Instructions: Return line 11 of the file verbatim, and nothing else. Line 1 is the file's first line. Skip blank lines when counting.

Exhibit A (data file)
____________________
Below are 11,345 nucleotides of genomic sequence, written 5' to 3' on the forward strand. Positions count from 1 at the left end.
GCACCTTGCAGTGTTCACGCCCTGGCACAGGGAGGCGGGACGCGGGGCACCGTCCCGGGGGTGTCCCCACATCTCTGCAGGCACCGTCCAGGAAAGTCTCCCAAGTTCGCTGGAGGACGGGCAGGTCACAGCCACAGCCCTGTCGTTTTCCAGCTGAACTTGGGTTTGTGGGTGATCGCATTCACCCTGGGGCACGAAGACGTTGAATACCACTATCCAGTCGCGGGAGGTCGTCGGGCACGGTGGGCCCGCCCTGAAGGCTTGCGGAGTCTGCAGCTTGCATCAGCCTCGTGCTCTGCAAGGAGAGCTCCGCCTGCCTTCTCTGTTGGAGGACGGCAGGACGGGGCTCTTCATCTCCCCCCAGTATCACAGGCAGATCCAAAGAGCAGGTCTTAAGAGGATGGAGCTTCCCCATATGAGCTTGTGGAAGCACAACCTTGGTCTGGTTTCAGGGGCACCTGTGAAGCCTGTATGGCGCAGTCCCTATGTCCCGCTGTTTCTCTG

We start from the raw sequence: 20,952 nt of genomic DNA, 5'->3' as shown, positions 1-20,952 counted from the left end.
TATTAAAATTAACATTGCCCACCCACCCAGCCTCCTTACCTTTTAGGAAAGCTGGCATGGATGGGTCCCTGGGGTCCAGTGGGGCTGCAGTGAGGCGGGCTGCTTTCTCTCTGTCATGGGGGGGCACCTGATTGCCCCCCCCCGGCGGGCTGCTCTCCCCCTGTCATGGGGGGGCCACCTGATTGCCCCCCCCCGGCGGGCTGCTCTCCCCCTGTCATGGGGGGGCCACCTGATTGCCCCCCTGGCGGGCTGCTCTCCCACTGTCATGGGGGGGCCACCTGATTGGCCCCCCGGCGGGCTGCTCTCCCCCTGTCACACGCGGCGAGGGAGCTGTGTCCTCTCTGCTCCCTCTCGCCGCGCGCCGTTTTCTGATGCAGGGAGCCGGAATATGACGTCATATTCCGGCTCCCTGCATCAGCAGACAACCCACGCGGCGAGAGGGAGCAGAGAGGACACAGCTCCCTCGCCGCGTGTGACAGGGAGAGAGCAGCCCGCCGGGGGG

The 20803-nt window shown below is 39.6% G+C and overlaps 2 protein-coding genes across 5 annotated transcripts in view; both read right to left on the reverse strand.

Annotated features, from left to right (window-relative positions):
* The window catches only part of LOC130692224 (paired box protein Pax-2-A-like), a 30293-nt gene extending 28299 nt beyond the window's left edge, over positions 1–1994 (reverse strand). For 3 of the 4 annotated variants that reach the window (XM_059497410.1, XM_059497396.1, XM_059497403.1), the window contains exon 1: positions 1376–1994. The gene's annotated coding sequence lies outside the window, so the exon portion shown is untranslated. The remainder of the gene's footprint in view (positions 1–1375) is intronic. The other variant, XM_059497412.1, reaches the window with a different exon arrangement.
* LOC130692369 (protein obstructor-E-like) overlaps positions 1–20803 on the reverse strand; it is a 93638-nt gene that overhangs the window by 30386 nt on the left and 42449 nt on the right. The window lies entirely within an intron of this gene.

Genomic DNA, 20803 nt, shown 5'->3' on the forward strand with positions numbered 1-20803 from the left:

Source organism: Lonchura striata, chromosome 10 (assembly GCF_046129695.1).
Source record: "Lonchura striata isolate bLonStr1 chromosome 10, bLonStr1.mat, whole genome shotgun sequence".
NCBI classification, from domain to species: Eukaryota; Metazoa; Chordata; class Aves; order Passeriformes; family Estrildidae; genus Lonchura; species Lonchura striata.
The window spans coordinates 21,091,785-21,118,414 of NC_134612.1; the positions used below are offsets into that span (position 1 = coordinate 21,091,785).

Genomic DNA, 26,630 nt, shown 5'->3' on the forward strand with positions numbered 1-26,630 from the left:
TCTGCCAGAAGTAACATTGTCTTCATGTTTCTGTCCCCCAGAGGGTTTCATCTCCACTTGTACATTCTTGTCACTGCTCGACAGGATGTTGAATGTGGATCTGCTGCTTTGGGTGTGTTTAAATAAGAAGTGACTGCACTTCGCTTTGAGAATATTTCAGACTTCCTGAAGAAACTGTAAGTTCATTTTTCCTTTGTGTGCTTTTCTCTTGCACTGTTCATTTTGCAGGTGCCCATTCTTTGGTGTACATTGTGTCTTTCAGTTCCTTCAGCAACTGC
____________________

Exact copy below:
Source record: "Lonchura striata isolate bLonStr1 chromosome 10, bLonStr1.mat, whole genome shotgun sequence".